Noise Pollution Is Pouring Into Protected Natural Areas

Rhona Wise/AFP/Getty Images
Rhona Wise/AFP/Getty Images

All right, folks. We’ve had our warnings, and now it really is time to keep it down. Experts say anthropogenic (human-made) noise is drowning out natural silence and sounds in the majority of protected areas in the United States. They published their research in the journal Science.

A babbling brook or a forest full of birdsong may soothe a stressed-out human, but for the plants and animals that live there, every single sound serves a function. Studies have shown that noise pollution can mess up animals’ migration paths, stop them from mating, and lead them to make fatally bad decisions.

Parks, wilderness, and other protected areas currently make up 14 percent of our country’s landmass. But as urbanization continues, spillover from human settlement draws nearer to every open space; 80 percent of the country is within .6 miles of a road and its accompanying traffic.

To find out how far our racket has reached, researchers captured audio recordings at 492 spots across the U.S.—some protected, some not—and used computer modeling to estimate natural sound levels at each location.

The results were not encouraging. The researchers say our noise pollution doubled noise levels in more than half of protected areas. In about one-fifth of those areas, noise was increased tenfold—an increase that shrinks the audible range of a bird’s call to 10 percent of its natural reach.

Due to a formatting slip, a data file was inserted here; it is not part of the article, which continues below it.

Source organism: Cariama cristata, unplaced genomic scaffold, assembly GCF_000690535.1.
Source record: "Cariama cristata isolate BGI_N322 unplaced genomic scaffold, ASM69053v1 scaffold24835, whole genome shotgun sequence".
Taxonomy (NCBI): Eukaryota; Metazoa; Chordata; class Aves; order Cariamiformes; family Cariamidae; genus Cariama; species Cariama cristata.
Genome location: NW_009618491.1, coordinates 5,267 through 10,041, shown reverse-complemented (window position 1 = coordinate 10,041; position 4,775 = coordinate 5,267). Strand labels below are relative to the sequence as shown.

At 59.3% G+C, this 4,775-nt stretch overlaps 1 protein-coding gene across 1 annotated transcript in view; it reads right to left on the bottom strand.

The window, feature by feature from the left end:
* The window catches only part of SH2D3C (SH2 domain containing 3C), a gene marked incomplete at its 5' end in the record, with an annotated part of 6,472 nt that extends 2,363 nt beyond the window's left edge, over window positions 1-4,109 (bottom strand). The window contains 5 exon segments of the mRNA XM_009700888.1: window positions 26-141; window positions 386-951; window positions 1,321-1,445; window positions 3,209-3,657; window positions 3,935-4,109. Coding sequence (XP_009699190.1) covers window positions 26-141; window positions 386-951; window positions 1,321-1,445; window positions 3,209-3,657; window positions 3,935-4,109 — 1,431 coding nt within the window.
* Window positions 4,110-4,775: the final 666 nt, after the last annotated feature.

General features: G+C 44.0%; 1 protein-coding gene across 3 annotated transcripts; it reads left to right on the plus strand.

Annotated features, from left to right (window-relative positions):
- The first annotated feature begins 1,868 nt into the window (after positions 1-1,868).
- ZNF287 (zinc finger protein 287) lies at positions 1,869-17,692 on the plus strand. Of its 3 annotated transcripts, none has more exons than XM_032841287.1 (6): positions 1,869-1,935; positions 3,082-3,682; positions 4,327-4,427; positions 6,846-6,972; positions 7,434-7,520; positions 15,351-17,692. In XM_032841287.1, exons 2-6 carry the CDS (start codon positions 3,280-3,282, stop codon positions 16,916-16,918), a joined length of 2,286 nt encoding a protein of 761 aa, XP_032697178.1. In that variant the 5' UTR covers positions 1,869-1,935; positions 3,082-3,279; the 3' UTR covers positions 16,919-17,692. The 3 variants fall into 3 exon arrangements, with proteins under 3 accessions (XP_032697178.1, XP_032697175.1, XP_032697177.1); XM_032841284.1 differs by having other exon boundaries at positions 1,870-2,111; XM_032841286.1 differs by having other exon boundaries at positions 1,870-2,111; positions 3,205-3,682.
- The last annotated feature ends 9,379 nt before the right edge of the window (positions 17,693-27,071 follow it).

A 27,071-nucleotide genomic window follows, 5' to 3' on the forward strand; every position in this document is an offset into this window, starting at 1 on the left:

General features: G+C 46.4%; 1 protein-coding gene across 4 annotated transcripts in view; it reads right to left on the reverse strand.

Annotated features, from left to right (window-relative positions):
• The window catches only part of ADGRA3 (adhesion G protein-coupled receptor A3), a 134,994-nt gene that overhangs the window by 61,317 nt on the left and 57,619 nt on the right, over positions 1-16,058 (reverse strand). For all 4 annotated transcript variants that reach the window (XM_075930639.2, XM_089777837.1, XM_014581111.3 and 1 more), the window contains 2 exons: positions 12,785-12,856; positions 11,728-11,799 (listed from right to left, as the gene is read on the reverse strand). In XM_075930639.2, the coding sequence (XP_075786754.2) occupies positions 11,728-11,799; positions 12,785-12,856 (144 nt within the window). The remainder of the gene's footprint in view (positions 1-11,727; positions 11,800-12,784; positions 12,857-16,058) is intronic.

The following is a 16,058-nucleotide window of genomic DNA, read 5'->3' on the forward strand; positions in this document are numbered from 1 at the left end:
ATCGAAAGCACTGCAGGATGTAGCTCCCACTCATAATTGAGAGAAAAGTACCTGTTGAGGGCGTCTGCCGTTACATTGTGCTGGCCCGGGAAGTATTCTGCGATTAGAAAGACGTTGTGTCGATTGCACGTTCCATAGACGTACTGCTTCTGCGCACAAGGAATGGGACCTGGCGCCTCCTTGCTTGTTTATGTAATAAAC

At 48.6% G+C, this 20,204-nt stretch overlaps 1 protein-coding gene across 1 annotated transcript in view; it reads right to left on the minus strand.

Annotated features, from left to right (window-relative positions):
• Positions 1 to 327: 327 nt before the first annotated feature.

Median noise exceedance—the amount that anthropogenic noise increases sound levels above the natural level—in protected area units across the contiguous United States. 

R.T. Buxton et al., Science (2017)

“We were surprised we found such high levels of noise pollution in such high amounts of protected areas,” lead author Rachel Buxton of Colorado State University (CSU) told Science.

This is bad for people, too. Counterintuitive though it may sound, tourism plays an integral role in the success of national parks and other protected spaces. But an escape to nature loses some of its appeal if all you can hear are trucks and machinery.

Senior author George Wittemyer, also of CSU, said that while these findings are troubling, it’s important to remember that the worst is not inevitable.

“Numerous noise mitigation strategies have been successfully developed and implemented,” he said in a statement. “Our work provides information to facilitate such efforts in respect to protected areas where natural sounds are integral.”

"Next time you go for a walk in the woods, pay attention to the sounds you hear—the flow of a river, wind through the trees, singing birds, bugling elk,” Buxton added. “These acoustic resources are just as magnificent as visual ones, and deserve our protection.”

How to Build an Igloo, According to a Canadian Film From 1949

iStock.com/vovashevchuk
iStock.com/vovashevchuk

Centuries before you started building snow forts in your backyard, the Inuit had mastered using snow as construction material. This 1949 video, produced by the National Film Board of Canada (and with narration that uses some outdated terminology), illustrates how exactly people native to the Arctic can erect warm, temporary homes using nothing but a knife and the snow beneath their feet. The artifact was spotted by The Kid Should See This.